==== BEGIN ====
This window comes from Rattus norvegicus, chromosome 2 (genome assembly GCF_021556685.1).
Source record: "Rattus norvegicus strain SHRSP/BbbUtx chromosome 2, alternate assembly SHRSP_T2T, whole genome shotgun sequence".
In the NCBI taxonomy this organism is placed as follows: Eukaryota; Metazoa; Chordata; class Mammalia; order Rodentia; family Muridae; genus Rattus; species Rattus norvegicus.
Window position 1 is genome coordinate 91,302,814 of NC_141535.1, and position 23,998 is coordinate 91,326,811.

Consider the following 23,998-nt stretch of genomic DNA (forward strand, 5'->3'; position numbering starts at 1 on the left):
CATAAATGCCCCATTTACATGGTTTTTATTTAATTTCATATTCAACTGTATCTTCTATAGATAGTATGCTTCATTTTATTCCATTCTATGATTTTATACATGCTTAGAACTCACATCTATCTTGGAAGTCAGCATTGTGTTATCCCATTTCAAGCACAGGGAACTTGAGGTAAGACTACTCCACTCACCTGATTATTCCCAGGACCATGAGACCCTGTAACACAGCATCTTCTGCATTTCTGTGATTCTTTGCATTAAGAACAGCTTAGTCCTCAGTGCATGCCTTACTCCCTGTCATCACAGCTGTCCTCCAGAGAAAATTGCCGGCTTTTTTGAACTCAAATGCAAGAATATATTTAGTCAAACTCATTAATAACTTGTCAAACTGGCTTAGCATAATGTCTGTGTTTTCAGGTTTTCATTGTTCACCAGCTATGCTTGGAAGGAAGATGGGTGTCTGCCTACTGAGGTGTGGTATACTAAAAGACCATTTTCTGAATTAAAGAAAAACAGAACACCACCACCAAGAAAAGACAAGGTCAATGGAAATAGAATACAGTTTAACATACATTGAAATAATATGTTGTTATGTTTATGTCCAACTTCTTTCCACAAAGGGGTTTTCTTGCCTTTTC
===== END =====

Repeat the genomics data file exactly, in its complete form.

This window comes from Rattus norvegicus, chromosome 2 (genome assembly GCF_021556685.1).
Source record: "Rattus norvegicus strain SHRSP/BbbUtx chromosome 2, alternate assembly SHRSP_T2T, whole genome shotgun sequence".
In the NCBI taxonomy this organism is placed as follows: Eukaryota; Metazoa; Chordata; class Mammalia; order Rodentia; family Muridae; genus Rattus; species Rattus norvegicus.
Window position 1 is genome coordinate 91,302,814 of NC_141535.1, and position 23,998 is coordinate 91,326,811.

Consider the following 23,998-nt stretch of genomic DNA (forward strand, 5'->3'; position numbering starts at 1 on the left):
CATAAATGCCCCATTTACATGGTTTTTATTTAATTTCATATTCAACTGTATCTTCTATAGATAGTATGCTTCATTTTATTCCATTCTATGATTTTATACATGCTTAGAACTCACATCTATCTTGGAAGTCAGCATTGTGTTATCCCATTTCAAGCACAGGGAACTTGAGGTAAGACTACTCCACTCACCTGATTATTCCCAGGACCATGAGACCCTGTAACACAGCATCTTCTGCATTTCTGTGATTCTTTGCATTAAGAACAGCTTAGTCCTCAGTGCATGCCTTACTCCCTGTCATCACAGCTGTCCTCCAGAGAAAATTGCCGGCTTTTTTGAACTCAAATGCAAGAATATATTTAGTCAAACTCATTAATAACTTGTCAAACTGGCTTAGCATAATGTCTGTGTTTTCAGGTTTTCATTGTTCACCAGCTATGCTTGGAAGGAAGATGGGTGTCTGCCTACTGAGGTGTGGTATACTAAAAGACCATTTTCTGAATTAAAGAAAAACAGAACACCACCACCAAGAAAAGACAAGGTCAATGGAAATAGAATACAGTTTAACATACATTGAAATAATATGTTGTTATGTTTATGTCCAACTTCTTTCCACAAAGGGGTTTTCTTGCCTTTTC